The endothelial cell–derived peptide endothelin 1 (ET1) stimulates cell proliferation and differentiated functions of human osteoblastic cells (HOC), and HOC constitutively express the endothelin A receptor (ETRA). Therefore, ET1 may play an important role in the regulation of bone cell metabolism. As glucocorticoids (GC) exert a profound influence on bone metabolism and increase the effects of ET1 on bone cell metabolism in vitro, the effects of GC on ETRA expression in HOC were investigated. Dexamethasone (DEX) increased ETRA mRNA levels in a dose- and time-dependent fashion. The effects of dexamethasone, prednisolone, and deflazacort on the increase of ETRA mRNA levels correlate positively with their binding affinity to the GC receptor. Scatchard analysis of ET1 binding data to HOC revealed that DEX increased the binding capacity for ET1 from 25,300 to 62,800 binding sites per osteoblastic cell, leading to an enhanced mitogenic effect of ET1 on HOC after preincubation with DEX. Transiently transfected primary HOC with a reporter gene construct, containing the 5′-flanking region of the ETRA gene fused to luciferase gene, showed a promoter-dependent expression of the reporter gene and the induction of reporter gene expression by DEX treatment. Total RNA extracts of femoral head biopsies with osteonecrotic lesions from GC-treated patients showed threefold higher ETRA mRNA levels compared with extracts of bone biopsies from patients with traumatically induced osteonecrosis and coxarthrosis. Furthermore, GC treatment increased plasma ET1 levels by 50% compared with pretreatment values. These findings suggest that GC induced upregulation of ETRA, and ET1 plasma levels enhance ET1's anabolic action on bone cell metabolism. Increased ET1 concentrations may also impair bone perfusion by vasoconstriction in a metabolically activated skeletal region.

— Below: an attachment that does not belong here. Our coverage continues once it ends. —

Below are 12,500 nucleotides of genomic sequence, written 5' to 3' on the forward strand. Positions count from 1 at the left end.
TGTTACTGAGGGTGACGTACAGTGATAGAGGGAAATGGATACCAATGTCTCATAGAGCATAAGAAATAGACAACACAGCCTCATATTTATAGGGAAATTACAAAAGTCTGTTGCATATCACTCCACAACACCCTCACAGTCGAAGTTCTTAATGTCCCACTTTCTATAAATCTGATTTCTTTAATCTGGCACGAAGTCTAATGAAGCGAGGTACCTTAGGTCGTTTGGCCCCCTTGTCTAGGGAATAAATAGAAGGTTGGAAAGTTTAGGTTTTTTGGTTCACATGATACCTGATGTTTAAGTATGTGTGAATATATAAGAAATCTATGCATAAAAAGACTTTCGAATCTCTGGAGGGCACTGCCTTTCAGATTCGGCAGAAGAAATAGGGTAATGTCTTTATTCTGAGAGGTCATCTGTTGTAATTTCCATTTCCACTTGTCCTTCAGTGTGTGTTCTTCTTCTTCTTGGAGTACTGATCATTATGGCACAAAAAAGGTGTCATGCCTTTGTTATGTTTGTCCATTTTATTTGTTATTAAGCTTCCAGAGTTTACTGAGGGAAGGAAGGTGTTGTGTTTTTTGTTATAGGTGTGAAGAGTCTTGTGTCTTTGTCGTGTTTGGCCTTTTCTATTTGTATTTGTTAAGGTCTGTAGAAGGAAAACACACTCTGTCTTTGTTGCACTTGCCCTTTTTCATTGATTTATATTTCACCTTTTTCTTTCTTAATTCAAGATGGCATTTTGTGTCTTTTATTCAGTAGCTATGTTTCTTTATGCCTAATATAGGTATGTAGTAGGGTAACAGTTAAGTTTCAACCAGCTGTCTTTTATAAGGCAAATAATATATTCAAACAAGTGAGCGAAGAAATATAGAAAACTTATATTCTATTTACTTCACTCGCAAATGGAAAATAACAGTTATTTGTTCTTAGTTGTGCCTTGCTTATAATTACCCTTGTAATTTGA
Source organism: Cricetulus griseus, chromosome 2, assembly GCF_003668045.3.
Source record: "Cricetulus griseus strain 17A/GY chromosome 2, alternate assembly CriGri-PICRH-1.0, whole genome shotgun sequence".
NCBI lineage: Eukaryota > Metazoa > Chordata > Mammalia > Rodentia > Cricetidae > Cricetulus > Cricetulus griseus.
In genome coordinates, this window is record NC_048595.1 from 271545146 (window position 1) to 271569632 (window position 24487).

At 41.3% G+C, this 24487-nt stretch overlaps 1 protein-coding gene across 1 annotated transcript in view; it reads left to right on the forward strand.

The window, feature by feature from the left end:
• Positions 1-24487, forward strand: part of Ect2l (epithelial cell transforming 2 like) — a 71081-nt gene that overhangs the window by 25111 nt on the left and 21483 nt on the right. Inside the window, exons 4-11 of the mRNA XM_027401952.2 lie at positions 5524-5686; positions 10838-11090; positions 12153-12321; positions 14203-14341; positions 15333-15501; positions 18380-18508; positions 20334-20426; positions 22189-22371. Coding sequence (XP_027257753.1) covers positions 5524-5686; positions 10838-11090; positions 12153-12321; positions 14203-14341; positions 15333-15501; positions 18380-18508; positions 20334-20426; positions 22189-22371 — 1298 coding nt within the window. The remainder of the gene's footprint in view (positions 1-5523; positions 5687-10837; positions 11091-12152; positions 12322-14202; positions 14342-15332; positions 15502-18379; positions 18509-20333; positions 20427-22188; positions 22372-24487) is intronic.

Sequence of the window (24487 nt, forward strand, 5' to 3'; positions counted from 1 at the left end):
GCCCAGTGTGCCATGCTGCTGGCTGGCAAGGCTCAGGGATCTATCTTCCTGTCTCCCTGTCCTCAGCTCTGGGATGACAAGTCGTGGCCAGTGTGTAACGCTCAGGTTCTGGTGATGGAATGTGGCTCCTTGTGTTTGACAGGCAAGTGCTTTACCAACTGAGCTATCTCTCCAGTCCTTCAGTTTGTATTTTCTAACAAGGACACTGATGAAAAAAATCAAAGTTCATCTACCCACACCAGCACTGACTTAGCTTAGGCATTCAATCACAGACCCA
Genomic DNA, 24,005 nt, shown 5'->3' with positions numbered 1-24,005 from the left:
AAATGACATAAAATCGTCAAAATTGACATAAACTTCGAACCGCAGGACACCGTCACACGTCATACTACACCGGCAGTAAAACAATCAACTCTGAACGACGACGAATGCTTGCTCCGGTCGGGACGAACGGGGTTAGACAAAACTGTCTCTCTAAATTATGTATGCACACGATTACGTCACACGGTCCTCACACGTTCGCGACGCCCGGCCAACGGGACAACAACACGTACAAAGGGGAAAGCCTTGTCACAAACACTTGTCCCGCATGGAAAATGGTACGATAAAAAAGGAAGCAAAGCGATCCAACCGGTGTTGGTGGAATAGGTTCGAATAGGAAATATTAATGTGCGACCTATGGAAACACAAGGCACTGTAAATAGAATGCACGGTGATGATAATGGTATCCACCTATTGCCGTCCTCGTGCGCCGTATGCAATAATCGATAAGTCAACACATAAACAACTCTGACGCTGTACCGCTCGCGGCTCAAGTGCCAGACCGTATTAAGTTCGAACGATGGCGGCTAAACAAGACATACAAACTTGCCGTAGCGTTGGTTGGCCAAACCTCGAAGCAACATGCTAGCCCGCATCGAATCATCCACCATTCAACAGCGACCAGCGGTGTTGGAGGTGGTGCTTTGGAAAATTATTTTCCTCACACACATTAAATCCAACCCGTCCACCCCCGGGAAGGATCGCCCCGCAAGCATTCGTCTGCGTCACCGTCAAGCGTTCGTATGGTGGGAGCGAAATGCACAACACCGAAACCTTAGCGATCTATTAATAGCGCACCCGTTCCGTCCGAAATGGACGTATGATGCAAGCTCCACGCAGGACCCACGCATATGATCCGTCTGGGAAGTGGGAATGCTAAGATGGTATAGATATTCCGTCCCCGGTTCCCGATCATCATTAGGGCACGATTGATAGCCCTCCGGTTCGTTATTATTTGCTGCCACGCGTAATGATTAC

Bone growth and metabolism are dependent on vascular supply. The ingrowth of blood vessels in the epiphyseal growth zone and in fracture callus formation precedes bone formation (1). Restriction of bone perfusion impairs bone metabolism, which may be associated with a loss of bone mass (2). The most severe form of an impaired vascular supply of the bone compartment is bone infarction leading to the clinical diagnosis of osteonecrosis (3). Frequently, osteonecrosis occurs in patients after long-term treatment with pharmacological doses of glucocorticoids, but the mechanism whereby glucocorticoid treatment causes osteonecrosis is not understood (4). Several studies demonstrate that glucocorticoids directly affect osteoblastic cell functions. Thus, physiological concentrations of glucocorticoids have a stimulatory effect on type I collagen synthesis, whereas pharmacological concentrations of glucocorticoids decrease type I collagen synthesis by osteoblasts. Alkaline phosphatase activity (ALP)1 increases in short-term experiments but decreases in long-term cultures of rat calvariae in the presence of glucocorticoids. DNA content and cell replication are not affected in short-term incubation but are decreased after long-term glucocorticoid treatment (5). Glucocorticoids stimulate endothelin 1 (ET1) secretion from vascular smooth muscle cells (6) and elevate plasma ET1 levels (7), which may contribute to increased blood pressure (8) and possibly to impaired bone perfusion in glucocorticoid-treated patients (9) because ET1 is a potent vasoconstrictor (10). ET1 also stimulates human osteoblastic cell (HOC) proliferation and differentiated functions (11), suggesting that a change in the local or systemic ET1 concentration may also affect bone metabolism. Therefore, both glucocorticoids and ET1 exert direct effects on osteoblastic cell metabolism. It is unclear how glucocorticoids and ET1 interact on osteoblastic cell metabolism, and how the direct effects of glucocorticoids and ET1 on bone cell metabolism are related to the frequent clinical observation of an osteonecrotic destruction, e.g., of the femoral head, in glucocorticoid-treated patients. To better understand the perturbation of human bone cell metabolism in glucocorticoid-treated patients, the interaction of glucocorticoids and ET1 on human bone cell metabolism in vitro was investigated. Glucocorticoids elevate circulating ET1 serum levels in vivo and enhance the mitogenic effect of ET1 on HOC in vitro by upregulating the expression of the osteoblastic endothelin A receptor (ETRA) in vitro and in vivo.